Romney residents look for ways to keep schools for deaf, blind - WOWK 13 Charleston, Huntington WV News, Weather, Sports

UPDATE: State Board of Ed decides to keep schools for deaf, blind in Romney WV

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The West Virginia Board of Education approved a resolution during its monthly meeting in Charleston this week to keep the West Virginia Schools for the Deaf and the Blind in Romney.

Earlier this year, the board began discussing whether the Romney location was the most efficient spot for the school, and when a facilities plan was developed by the board of education and the School Building Authority, the potential renovation price tag was more than $100 million.

"The state board visited the Schools for the Deaf and the Blind last month, and it became very obvious to us that the community of Romney is the right place for the schools and the students," Board President Gayle Manchin said. "The care shown by the Romney citizens for every individual student and adult associated with the schools provides the underlying strength and fiber for the backbone of support necessary for the success of the overall mission of the schools."

West Virginia Schools for the Deaf and the Blind Superintendent Lynn Boyer has developed a plan to include various stakeholders, the community and lawmakers to modernize the programs and facilities at the school.



For The State Journal

ROMNEY — A second meeting in less than a month took place in Romney to try to keep the West Virginia Schools for the Deaf and the Blind from moving.

The town meeting that took place Oct. 3 at the Romney Fire Company was organized by Sen. Donald H. Cookman, D-Hampshire, and local businesswoman Patty Anderson. The purpose was to get public input on how the community could help keep the schools from moving.

The economic impact of such a move would extensively damage the community.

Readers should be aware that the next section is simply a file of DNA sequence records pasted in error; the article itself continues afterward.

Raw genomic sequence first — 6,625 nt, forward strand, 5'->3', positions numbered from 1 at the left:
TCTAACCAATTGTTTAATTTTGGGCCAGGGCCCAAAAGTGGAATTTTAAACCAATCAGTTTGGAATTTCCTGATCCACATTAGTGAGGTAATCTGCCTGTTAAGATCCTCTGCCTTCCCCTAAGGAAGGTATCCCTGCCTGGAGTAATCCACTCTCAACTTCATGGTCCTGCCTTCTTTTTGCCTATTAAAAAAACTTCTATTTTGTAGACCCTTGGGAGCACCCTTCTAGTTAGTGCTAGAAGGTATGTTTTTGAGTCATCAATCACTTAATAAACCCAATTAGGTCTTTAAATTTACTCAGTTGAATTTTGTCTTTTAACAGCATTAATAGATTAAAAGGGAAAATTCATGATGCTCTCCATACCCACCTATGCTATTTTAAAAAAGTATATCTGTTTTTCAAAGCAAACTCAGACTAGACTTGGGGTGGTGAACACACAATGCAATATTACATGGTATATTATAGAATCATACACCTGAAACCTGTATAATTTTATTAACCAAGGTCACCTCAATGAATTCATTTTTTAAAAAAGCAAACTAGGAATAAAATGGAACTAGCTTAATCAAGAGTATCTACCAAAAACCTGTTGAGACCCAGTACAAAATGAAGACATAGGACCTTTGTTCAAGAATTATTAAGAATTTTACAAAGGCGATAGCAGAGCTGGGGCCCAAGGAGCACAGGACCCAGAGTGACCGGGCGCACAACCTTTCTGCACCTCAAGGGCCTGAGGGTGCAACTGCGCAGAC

Eighty-one percent of the staff at the West Virginia Schools for the Deaf and the Blind resides in Hampshire County.

The schools employ between 185 and 190 staff members with an annual salary of $11 million. The staff includes all levels, from house parents to upper-level administrations. In addition, the overall spending impact of the school on the area is estimated to be $25 million.

State school staff, students, local business owners, lawmakers and representatives of numerous entities throughout the county voiced their opinions and ideas.

Jason Hicks, president of Hampshire County Development Authority, said he came "on behalf of the development authority in support of the schools, not only due to their economic benefit to our community but because of the service and facilitation of special needs around the state."

Hampshire County Commission President Bob Hott said the commission fully supports the schools remaining in Romney.

The subject of moving the schools surfaced at the Jan. 9 state Board of Education meeting.

During that meeting, then-board president Wade Linger pointed out the state didn't have unlimited resources and wondered what would be most cost efficient — renovating and rebuilding or relocating.

Lynn Boyer, superintendent of the Schools for Deaf and Blind, said at the time she was not prepared to answer questions about the possibility of moving but would return with more information.